Thirteen Reasons Why: My First Book Review

Disclaimer: I have not been compensated and was not retained by the author, publisher, or any other person or persons to review this book.  I just read a lot, liked it, and want to write about it.  The opinions expressed below are my own.

“Thirteen Reasons Why” is a best-selling Young Adult novel by Jay Asher.  It’s a haunting story told by high schooler Clay Jensen, an all-around nice guy and friend to troubled (and recently deceased) classmate, Hannah Baker.

Hannah’s death comes as a shock to many, but unbeknownst to them, she has set a plan in motion to explain it.  Not to everyone – just to the people who were, whether directly or indirectly, involved in her passing.

It’s an easy, exciting read and (hallelujah!) a new concept.  While aimed at a teenage demographic, the writer does not condescend or ‘dumb it down’, and still manages to capture accurately the sometimes horrific sub-culture that is High School, USA.  The dialogue is smart and relate-able, and most importantly, believable.

Asher has found a new way to discuss an old, much talked-about subject: Bullying.  It happened when I was in school, and it happens now.  We hear about it more now thanks to social media, and that also contributes to more drastic actions by teens and unfortunately, frequently dismal outcomes.  This is what we see (or hear) happening to Hannah Baker.  A new student at a new school whose world is slowly destroyed by others, some never realizing the damage they’ve done.  He also conquers a the difficult topic of suicide, and reminds the reader that oftentimes a person’s screams for help are just whispers.  But if you listen, you can hear them.  Unfortunately for Hannah, they didn’t listen.  Now she’ll make sure they do…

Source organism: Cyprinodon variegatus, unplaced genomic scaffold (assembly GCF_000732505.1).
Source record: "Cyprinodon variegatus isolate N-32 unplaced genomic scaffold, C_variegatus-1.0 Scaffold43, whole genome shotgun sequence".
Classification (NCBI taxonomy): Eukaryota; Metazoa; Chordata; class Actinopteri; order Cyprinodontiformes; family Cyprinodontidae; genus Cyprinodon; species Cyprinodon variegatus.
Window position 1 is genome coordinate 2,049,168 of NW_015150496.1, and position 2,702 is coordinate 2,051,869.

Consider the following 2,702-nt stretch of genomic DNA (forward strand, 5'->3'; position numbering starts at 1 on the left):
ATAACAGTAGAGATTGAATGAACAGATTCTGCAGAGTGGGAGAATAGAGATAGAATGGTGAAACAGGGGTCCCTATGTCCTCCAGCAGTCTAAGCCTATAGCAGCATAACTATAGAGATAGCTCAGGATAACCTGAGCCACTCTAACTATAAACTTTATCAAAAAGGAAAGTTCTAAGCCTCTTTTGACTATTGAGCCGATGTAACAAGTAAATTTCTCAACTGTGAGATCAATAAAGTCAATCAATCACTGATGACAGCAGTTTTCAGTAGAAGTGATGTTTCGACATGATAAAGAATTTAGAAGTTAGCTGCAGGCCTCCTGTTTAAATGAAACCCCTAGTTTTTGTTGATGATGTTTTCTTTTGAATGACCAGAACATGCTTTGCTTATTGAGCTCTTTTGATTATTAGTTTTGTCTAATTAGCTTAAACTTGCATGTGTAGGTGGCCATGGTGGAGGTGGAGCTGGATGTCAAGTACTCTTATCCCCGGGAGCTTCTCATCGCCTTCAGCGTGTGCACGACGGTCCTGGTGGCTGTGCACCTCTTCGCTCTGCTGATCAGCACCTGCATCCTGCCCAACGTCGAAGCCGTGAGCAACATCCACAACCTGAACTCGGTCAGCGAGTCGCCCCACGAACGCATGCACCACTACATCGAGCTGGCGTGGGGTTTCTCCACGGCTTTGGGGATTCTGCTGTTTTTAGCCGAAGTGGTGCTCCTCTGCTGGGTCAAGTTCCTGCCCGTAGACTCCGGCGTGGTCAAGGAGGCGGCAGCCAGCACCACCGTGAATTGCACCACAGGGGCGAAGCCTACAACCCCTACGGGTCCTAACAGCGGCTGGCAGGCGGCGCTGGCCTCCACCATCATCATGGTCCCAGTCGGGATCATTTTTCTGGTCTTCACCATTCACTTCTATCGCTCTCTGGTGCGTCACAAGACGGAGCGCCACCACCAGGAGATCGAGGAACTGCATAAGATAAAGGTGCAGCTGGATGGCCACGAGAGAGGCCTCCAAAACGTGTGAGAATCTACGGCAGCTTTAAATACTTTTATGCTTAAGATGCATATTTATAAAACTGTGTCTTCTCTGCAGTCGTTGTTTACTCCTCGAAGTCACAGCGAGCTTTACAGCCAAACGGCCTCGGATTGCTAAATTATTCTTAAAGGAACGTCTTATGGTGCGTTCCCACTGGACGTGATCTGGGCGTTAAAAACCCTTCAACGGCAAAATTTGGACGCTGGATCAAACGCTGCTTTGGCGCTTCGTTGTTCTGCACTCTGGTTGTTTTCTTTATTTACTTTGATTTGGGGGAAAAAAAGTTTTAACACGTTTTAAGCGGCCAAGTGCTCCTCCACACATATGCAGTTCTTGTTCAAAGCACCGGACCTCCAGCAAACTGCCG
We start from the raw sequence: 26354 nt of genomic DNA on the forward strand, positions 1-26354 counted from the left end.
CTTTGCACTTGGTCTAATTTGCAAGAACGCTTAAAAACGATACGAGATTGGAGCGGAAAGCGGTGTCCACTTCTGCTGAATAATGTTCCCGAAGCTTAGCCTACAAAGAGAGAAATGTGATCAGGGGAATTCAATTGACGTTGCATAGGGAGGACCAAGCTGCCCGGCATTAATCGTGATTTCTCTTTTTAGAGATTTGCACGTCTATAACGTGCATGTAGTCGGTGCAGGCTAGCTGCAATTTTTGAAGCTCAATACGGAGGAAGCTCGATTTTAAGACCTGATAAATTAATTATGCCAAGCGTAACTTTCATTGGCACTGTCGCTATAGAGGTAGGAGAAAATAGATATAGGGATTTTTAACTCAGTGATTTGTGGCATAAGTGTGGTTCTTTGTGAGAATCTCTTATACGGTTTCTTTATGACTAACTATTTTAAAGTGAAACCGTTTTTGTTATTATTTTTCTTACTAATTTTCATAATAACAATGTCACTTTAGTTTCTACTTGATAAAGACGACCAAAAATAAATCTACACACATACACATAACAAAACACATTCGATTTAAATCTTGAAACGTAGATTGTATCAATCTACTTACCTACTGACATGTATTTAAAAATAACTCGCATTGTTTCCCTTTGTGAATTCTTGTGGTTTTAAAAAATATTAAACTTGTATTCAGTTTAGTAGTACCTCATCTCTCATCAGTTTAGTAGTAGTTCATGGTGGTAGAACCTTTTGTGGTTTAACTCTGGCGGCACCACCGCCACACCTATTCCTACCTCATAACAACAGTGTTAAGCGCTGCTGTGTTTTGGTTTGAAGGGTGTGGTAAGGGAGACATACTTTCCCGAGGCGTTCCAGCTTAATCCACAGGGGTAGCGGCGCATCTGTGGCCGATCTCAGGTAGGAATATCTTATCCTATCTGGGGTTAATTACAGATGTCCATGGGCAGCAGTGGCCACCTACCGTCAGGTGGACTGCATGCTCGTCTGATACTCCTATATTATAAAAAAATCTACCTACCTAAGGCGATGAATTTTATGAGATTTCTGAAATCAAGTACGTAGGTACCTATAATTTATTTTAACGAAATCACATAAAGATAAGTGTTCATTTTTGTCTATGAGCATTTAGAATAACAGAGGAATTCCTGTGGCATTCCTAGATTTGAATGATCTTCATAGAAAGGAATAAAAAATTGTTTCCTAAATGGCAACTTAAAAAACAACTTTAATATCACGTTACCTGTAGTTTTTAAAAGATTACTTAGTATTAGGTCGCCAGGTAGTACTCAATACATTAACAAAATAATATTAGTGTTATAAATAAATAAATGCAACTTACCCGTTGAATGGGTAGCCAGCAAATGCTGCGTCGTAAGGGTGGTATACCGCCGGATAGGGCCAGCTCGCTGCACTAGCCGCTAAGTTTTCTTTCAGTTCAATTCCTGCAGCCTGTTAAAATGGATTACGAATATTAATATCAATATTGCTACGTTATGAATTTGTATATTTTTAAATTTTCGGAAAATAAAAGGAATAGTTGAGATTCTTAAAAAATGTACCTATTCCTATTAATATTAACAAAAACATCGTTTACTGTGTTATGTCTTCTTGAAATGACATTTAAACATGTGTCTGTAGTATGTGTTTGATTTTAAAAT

Anyone who is in high school, has a child or relative in high school, or who simply wants to be more aware, should read this book.   Not only does it shed light on the real struggles (and perceived “life altering” effect of those struggles) that teenagers face, it also reminds us that what we do and say to others has meaning.  Sometimes a flippant remark can remain lodged in someone’s psyche indefinitely.  We should all be more careful with how we treat each other.   The Bible says the power of life and death are in the tongue [Prov. 18:21] and sadly, sometimes it’s more true than we want to know.

To learn more or purchase this book: http://www.amazon.com/Thirteen-Reasons-Why-Jay-Asher/dp/159514188X/ref=tmm_pap_swatch_0?_encoding=UTF8&sr=&qid=

To find mental health counseling in your area: https://therapists.psychologytoday.com/rms/

And finally, if you or someone you know is contemplating suicide, please call the National Suicide Prevention Lifeline at 1 (800) 273-8255.IMG_3345

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